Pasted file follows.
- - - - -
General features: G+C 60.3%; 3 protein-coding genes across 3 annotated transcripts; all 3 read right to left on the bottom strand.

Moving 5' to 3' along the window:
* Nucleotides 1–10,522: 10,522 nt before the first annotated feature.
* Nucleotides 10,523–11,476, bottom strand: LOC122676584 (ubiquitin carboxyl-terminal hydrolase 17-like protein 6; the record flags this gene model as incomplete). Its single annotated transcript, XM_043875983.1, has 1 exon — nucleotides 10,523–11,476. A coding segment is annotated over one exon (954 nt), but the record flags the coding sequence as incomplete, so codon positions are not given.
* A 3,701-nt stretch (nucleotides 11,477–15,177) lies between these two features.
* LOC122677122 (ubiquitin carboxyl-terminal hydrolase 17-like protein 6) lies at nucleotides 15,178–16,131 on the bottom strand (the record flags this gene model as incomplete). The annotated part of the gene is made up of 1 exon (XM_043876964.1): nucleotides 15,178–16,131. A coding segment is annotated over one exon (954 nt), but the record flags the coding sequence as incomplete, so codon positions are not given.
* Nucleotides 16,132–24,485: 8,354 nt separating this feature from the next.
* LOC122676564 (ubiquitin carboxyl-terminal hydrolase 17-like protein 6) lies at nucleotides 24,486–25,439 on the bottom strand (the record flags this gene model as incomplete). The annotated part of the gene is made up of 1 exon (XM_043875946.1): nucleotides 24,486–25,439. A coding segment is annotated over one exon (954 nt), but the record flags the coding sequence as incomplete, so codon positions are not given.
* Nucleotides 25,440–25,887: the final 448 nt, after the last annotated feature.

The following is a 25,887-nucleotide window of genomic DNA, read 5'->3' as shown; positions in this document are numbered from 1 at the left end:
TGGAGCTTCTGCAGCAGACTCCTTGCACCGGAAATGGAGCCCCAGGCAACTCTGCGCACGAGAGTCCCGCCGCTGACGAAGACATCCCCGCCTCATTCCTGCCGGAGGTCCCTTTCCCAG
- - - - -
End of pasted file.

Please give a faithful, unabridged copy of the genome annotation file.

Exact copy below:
General features: G+C 60.3%; 3 protein-coding genes across 3 annotated transcripts; all 3 read right to left on the bottom strand.

Moving 5' to 3' along the window:
* Nucleotides 1–10,522: 10,522 nt before the first annotated feature.
* Nucleotides 10,523–11,476, bottom strand: LOC122676584 (ubiquitin carboxyl-terminal hydrolase 17-like protein 6; the record flags this gene model as incomplete). Its single annotated transcript, XM_043875983.1, has 1 exon — nucleotides 10,523–11,476. A coding segment is annotated over one exon (954 nt), but the record flags the coding sequence as incomplete, so codon positions are not given.
* A 3,701-nt stretch (nucleotides 11,477–15,177) lies between these two features.
* LOC122677122 (ubiquitin carboxyl-terminal hydrolase 17-like protein 6) lies at nucleotides 15,178–16,131 on the bottom strand (the record flags this gene model as incomplete). The annotated part of the gene is made up of 1 exon (XM_043876964.1): nucleotides 15,178–16,131. A coding segment is annotated over one exon (954 nt), but the record flags the coding sequence as incomplete, so codon positions are not given.
* Nucleotides 16,132–24,485: 8,354 nt separating this feature from the next.
* LOC122676564 (ubiquitin carboxyl-terminal hydrolase 17-like protein 6) lies at nucleotides 24,486–25,439 on the bottom strand (the record flags this gene model as incomplete). The annotated part of the gene is made up of 1 exon (XM_043875946.1): nucleotides 24,486–25,439. A coding segment is annotated over one exon (954 nt), but the record flags the coding sequence as incomplete, so codon positions are not given.
* Nucleotides 25,440–25,887: the final 448 nt, after the last annotated feature.

The following is a 25,887-nucleotide window of genomic DNA, read 5'->3' as shown; positions in this document are numbered from 1 at the left end:
TGGAGCTTCTGCAGCAGACTCCTTGCACCGGAAATGGAGCCCCAGGCAACTCTGCGCACGAGAGTCCCGCCGCTGACGAAGACATCCCCGCCTCATTCCTGCCGGAGGTCCCTTTCCCAG